We’re hearing that the hybrid model of the Sonata, shown here, will use lithium polymer batteries instead of the often discussed lithium-ion. The polymer batteries are said to be more durable and cheaper to make. Besides obvious clues (our quick sneak-peek under the hood and small exhaust pipe) – this test group consisted of Hyundai’s well-known hybrid battery specialists, and the Sonatas were tested alongside a variety of competitive hybrids.

Your spy shot source!

Your spy shot source!

While the regular Sonata should start production for the U.S in the summer of 2010, the hybrid model should follow sometime in 2011 – likely as a 2012 model.

More pictures can be found at www.LeftLaneNews.com

Brenda Priddy & Company

First Drive: 2010 Toyota Prius

It’s hard to argue with success.

by on Mar.24, 2009

The 2010 Toyota Prius.  Long the world's best-selling hybrid, but there are storm clouds gathering as the hybrid market collapses.

The 2010 Toyota Prius. Long the world's best-selling hybrid, but there are storm clouds gathering as the hybrid market collapses.

It’s hard to argue with success, and since making its American debut, in 1999, the Toyota Prius has been unquestionably the most successful offering in the fast-growing hybrid segment. This time, last year, the Japanese automaker could barely keep up with demand. In an industry where dealers normally keep an average 50 to 60 days worth of inventory on hand, Toyota retailers were averaging something closer to five hours.

Demand was growing so fast that the Japanese maker scrapped plans to produce its Highlander SUV at an all-new plant, in Mississippi, opting instead to build more of the distinctive, 4-door hybrids. Not a bad idea considering dealers were readily demanding – and receiving premiums that could run several thousand dollars over sticker for each Prius they could cajole out of the factory.

But something’s happened, in recent months. Prius sales, which topped 20,000, last June, have plunged to barely 6,000 a month since the beginning of the year. That new plant, down South? The mega-million-dollar project has been put on hold. Sure, the recession has a lot to do with it, and so does the plunge in fuel prices, which are now averaging less than half their mid-2008 peak. Further complicating matters: the arrival of an array of new hybrid-electric vehicles, or HEVs, ranging from the Ford Fusion to Honda’s completely-redesigned Insight, which is hitting showrooms at a rock-bottom $20,000.

Don’t expect Toyota to walk away from the Prius, as it celebrates its 10th anniversary, here in the United States. Far from it.  But the Japanese maker – which has been hit unexpectedly hard by the recession – is keeping its corporate fingers crossed as it launches the third-generation Prius hybrid, which will roll into dealer showrooms this spring. (more…)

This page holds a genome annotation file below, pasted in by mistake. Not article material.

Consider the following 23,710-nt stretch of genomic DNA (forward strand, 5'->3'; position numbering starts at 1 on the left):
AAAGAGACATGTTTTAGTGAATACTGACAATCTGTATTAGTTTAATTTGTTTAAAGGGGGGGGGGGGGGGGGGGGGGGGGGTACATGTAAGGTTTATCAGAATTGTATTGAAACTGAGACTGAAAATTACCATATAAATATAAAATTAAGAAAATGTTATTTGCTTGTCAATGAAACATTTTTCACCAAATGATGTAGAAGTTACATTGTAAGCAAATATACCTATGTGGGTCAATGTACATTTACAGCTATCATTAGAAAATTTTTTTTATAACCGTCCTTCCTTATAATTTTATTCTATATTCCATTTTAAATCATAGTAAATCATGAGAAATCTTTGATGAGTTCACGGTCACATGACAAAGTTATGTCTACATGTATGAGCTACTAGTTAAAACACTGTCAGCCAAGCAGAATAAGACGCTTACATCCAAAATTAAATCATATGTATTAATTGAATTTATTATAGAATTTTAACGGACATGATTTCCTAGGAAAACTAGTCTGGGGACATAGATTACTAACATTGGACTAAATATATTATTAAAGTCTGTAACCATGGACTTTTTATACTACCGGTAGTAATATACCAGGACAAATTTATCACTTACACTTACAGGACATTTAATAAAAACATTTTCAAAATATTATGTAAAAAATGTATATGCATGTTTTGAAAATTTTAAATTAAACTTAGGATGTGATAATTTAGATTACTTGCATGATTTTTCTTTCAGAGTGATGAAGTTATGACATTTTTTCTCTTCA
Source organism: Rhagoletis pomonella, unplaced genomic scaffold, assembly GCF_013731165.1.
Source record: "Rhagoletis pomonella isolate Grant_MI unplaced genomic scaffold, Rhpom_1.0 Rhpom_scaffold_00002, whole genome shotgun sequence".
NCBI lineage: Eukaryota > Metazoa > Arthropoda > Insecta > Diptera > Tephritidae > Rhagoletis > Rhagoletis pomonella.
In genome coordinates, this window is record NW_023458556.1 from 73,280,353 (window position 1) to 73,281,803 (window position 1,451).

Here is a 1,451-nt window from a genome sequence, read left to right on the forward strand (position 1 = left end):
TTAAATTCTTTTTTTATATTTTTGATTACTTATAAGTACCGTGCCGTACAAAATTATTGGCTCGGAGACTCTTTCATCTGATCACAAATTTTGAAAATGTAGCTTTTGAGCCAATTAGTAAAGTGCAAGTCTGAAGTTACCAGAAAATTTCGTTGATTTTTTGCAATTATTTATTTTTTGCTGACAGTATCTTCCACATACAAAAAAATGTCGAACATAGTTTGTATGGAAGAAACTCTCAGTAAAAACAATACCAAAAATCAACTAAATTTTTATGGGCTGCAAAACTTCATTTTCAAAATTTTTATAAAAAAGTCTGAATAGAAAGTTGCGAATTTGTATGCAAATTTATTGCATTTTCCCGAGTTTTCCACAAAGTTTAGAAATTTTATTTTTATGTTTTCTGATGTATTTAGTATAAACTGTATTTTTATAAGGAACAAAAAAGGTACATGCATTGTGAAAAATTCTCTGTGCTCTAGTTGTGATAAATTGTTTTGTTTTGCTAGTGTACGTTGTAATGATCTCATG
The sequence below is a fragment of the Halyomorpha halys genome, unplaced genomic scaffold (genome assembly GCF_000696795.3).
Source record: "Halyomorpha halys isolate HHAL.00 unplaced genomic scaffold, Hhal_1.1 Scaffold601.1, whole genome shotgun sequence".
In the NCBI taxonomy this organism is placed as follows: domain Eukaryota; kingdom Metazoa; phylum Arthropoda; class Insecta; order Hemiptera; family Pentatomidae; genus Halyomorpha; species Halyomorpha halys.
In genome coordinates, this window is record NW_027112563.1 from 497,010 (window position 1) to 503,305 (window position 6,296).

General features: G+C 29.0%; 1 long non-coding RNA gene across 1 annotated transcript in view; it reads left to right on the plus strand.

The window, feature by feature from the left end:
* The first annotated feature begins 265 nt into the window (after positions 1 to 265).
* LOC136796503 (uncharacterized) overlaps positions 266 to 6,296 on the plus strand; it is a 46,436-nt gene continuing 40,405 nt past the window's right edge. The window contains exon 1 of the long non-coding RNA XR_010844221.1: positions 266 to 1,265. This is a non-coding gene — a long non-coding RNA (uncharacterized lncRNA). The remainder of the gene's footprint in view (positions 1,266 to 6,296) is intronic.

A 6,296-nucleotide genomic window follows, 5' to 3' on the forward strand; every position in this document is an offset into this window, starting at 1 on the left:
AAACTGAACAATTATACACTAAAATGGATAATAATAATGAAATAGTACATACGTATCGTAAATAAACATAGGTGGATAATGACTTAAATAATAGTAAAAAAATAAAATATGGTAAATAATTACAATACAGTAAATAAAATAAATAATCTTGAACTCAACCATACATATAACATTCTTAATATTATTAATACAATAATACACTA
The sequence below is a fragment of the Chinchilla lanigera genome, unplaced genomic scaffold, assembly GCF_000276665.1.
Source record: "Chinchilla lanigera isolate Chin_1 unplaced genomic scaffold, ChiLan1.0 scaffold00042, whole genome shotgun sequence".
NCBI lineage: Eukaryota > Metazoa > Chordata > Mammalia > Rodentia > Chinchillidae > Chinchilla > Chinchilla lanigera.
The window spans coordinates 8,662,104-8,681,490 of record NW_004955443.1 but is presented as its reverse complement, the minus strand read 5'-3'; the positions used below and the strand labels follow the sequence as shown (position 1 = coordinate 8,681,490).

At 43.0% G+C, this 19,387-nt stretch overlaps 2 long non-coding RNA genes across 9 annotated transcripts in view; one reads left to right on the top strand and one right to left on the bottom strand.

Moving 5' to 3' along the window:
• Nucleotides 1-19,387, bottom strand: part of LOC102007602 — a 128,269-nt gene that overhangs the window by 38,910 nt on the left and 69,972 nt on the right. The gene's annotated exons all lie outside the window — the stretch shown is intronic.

Obama Plugs Electrification with Taxpayer Funds

The President visits an EV center, and hypes battery power on the Tonight Show.

by on Mar.20, 2009

Pres. Barack Obama visits CA EV test center, where he announced $2.4 bil program to support battery car development.

President Obama visiting a California electric vehicle test center. He announced a $2.4 billion program to support battery car development.

The nascent battery-car industry is about to get charged up with your money. During a visit to Southern California, President Barack Obama not only lent his support to the proposed electrification of the automobile – but also announced $2.4 billion in grants for the development of the underlying technologies.

The Department of Energy program will help fund research and development work on motors and related systems, but the vast bulk of the money will go to promote the development of a U.S. high-performance battery infrastructure. It is unknown how this program will differ from the failed “Partnership for a New Generation of Vehicles” initiative of the 1990s,which spent billions of dollars of taxpayer money on developing the systems for green vehicles at Chrysler, Ford and General Motors that never appeared.

Appearing at a Southern California Edison facility used to test prototype battery-electric vehicles, or BEVs, the president noted that the grant program should help meet his goal of putting one million plug-in vehicles on the road by 2015, a stunning number given current sales rates, the state of the economy and previous consumer acceptance of electric cars.

On Thursday night, during an appearance on the Tonight Show, President Obama added that the administration wants to stop ceding dominance to other countries in the rush to electrify. Currently, there is only one facility in the entire country which can produce lithium-ion cells, while other operations simply package batteries produced overseas, mostly in China, Japan and South Korea. In fact, it was the exclusion of the Japanese from participating in the Partnership for a New Generation of Vehicles that spurred the Japanese government to help Toyota develop its innovative hybrid car, Prius, and its battery industry.

During his various appearances on Thursday, the President made numerous references to the American auto industry and its importance to the nation.  At the Edison facility, he appeared to signal the direction his administration will take when it comes time to decide on the additional aid requests from General Motors and Chrysler.

“Even as our American automakers are undergoing a painful recalibration, they are retooling and re-imagining themselves into an industry that can compete and win, because millions of jobs depend on it,” said Obama. (more…)